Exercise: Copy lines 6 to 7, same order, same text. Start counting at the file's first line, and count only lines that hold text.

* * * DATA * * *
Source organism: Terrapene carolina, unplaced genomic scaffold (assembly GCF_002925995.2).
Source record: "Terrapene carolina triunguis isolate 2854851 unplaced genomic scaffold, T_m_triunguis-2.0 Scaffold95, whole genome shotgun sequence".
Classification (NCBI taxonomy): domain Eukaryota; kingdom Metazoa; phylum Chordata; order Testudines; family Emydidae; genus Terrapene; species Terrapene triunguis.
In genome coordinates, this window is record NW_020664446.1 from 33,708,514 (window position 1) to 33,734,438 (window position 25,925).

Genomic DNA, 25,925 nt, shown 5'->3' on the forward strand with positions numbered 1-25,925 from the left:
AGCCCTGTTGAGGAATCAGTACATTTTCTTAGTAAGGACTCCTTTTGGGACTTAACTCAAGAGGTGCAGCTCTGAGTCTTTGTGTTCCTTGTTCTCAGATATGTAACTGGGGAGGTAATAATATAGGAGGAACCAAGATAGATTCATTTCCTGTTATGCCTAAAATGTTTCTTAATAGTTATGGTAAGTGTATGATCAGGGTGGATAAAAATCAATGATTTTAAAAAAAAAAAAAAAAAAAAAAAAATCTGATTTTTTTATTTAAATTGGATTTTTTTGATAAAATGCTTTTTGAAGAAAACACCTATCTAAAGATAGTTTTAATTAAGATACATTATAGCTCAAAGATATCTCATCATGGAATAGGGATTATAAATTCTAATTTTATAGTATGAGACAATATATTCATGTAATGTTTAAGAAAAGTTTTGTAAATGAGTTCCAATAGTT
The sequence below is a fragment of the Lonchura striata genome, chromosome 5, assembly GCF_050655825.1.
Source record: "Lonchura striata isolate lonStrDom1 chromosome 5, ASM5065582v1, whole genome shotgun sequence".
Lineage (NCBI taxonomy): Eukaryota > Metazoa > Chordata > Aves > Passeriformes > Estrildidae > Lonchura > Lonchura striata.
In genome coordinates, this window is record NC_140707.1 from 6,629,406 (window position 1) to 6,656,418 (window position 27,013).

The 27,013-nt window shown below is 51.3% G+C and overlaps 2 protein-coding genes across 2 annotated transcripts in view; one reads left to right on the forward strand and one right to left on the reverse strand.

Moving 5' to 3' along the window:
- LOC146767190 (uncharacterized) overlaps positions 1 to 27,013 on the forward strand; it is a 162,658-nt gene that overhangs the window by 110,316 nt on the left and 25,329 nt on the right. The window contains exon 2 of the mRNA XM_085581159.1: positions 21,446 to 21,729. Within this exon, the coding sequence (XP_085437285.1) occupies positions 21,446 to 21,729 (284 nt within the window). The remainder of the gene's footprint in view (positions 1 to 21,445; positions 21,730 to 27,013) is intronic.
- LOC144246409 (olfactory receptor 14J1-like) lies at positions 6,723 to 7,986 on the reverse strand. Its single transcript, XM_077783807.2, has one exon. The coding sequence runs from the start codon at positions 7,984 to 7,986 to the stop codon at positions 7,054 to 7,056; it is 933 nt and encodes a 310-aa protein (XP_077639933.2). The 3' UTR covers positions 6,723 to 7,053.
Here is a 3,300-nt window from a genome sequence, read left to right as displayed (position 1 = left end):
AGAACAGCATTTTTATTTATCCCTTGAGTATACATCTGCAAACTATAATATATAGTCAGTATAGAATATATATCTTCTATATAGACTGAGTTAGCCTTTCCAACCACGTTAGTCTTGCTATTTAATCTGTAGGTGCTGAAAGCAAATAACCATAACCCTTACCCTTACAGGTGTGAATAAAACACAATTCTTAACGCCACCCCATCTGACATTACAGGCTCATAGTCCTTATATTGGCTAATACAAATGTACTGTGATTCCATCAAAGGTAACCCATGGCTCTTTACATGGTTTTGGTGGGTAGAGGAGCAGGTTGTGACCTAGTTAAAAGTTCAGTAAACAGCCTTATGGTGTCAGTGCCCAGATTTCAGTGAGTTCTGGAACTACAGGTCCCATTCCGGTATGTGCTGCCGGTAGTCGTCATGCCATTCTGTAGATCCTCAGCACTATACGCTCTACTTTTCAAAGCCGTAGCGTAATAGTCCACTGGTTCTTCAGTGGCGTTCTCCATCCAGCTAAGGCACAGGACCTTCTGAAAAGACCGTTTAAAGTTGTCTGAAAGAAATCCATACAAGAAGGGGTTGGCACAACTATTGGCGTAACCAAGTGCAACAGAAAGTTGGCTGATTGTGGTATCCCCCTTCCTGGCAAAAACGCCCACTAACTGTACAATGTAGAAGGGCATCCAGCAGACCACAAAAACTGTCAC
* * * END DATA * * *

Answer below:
AGCCCTGTTGAGGAATCAGTACATTTTCTTAGTAAGGACTCCTTTTGGGACTTAACTCAAGAGGTGCAGCTCTGAGTCTTTGTGTTCCTTGTTCTCAGATATGTAACTGGGGAGGTAATAATATAGGAGGAACCAAGATAGATTCATTTCCTGTTATGCCTAAAATGTTTCTTAATAGTTATGGTAAGTGTATGATCAGGGTGGATAAAAATCAATGATTTTAAAAAAAAAAAAAAAAAAAAAAAAATCTGATTTTTTTATTTAAATTGGATTTTTTTGATAAAATGCTTTTTGAAGAAAACACCTATCTAAAGATAGTTTTAATTAAGATACATTATAGCTCAAAGATATCTCATCATGGAATAGGGATTATAAATTCTAATTTTATAGTATGAGACAATATATTCATGTAATGTTTAAGAAAAGTTTTGTAAATGAGTTCCAATAGTT
The sequence below is a fragment of the Lonchura striata genome, chromosome 5, assembly GCF_050655825.1.